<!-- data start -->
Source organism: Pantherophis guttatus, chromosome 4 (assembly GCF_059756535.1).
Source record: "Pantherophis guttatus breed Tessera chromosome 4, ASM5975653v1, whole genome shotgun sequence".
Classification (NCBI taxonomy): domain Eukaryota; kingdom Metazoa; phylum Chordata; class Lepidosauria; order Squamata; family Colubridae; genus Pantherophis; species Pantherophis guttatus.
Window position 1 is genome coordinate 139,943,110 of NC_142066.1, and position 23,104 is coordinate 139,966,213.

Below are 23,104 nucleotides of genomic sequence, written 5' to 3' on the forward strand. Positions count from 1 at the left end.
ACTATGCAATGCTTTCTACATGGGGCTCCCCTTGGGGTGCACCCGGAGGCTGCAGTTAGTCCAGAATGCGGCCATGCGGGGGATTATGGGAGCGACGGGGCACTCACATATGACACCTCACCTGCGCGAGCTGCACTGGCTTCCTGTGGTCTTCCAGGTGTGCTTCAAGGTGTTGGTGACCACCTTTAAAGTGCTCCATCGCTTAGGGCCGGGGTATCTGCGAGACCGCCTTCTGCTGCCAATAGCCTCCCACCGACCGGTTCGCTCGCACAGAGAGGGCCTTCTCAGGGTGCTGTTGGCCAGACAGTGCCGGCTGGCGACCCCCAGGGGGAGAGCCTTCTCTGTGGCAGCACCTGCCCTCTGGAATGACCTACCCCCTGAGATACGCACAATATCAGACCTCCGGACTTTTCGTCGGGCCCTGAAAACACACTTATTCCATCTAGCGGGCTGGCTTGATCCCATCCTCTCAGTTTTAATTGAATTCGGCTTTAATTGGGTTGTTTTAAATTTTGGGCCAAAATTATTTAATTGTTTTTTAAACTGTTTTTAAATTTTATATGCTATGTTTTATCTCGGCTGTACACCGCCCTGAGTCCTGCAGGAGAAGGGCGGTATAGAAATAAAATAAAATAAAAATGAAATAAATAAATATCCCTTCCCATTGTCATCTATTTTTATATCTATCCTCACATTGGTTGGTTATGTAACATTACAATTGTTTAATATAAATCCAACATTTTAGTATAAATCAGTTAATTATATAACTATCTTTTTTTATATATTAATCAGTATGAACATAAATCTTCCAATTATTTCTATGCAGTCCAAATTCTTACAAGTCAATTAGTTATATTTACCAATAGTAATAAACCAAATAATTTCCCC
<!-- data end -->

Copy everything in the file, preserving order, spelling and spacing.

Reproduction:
Source organism: Pantherophis guttatus, chromosome 4 (assembly GCF_059756535.1).
Source record: "Pantherophis guttatus breed Tessera chromosome 4, ASM5975653v1, whole genome shotgun sequence".
Classification (NCBI taxonomy): domain Eukaryota; kingdom Metazoa; phylum Chordata; class Lepidosauria; order Squamata; family Colubridae; genus Pantherophis; species Pantherophis guttatus.
Window position 1 is genome coordinate 139,943,110 of NC_142066.1, and position 23,104 is coordinate 139,966,213.

Below are 23,104 nucleotides of genomic sequence, written 5' to 3' on the forward strand. Positions count from 1 at the left end.
ACTATGCAATGCTTTCTACATGGGGCTCCCCTTGGGGTGCACCCGGAGGCTGCAGTTAGTCCAGAATGCGGCCATGCGGGGGATTATGGGAGCGACGGGGCACTCACATATGACACCTCACCTGCGCGAGCTGCACTGGCTTCCTGTGGTCTTCCAGGTGTGCTTCAAGGTGTTGGTGACCACCTTTAAAGTGCTCCATCGCTTAGGGCCGGGGTATCTGCGAGACCGCCTTCTGCTGCCAATAGCCTCCCACCGACCGGTTCGCTCGCACAGAGAGGGCCTTCTCAGGGTGCTGTTGGCCAGACAGTGCCGGCTGGCGACCCCCAGGGGGAGAGCCTTCTCTGTGGCAGCACCTGCCCTCTGGAATGACCTACCCCCTGAGATACGCACAATATCAGACCTCCGGACTTTTCGTCGGGCCCTGAAAACACACTTATTCCATCTAGCGGGCTGGCTTGATCCCATCCTCTCAGTTTTAATTGAATTCGGCTTTAATTGGGTTGTTTTAAATTTTGGGCCAAAATTATTTAATTGTTTTTTAAACTGTTTTTAAATTTTATATGCTATGTTTTATCTCGGCTGTACACCGCCCTGAGTCCTGCAGGAGAAGGGCGGTATAGAAATAAAATAAAATAAAAATGAAATAAATAAATATCCCTTCCCATTGTCATCTATTTTTATATCTATCCTCACATTGGTTGGTTATGTAACATTACAATTGTTTAATATAAATCCAACATTTTAGTATAAATCAGTTAATTATATAACTATCTTTTTTTATATATTAATCAGTATGAACATAAATCTTCCAATTATTTCTATGCAGTCCAAATTCTTACAAGTCAATTAGTTATATTTACCAATAGTAATAAACCAAATAATTTCCCC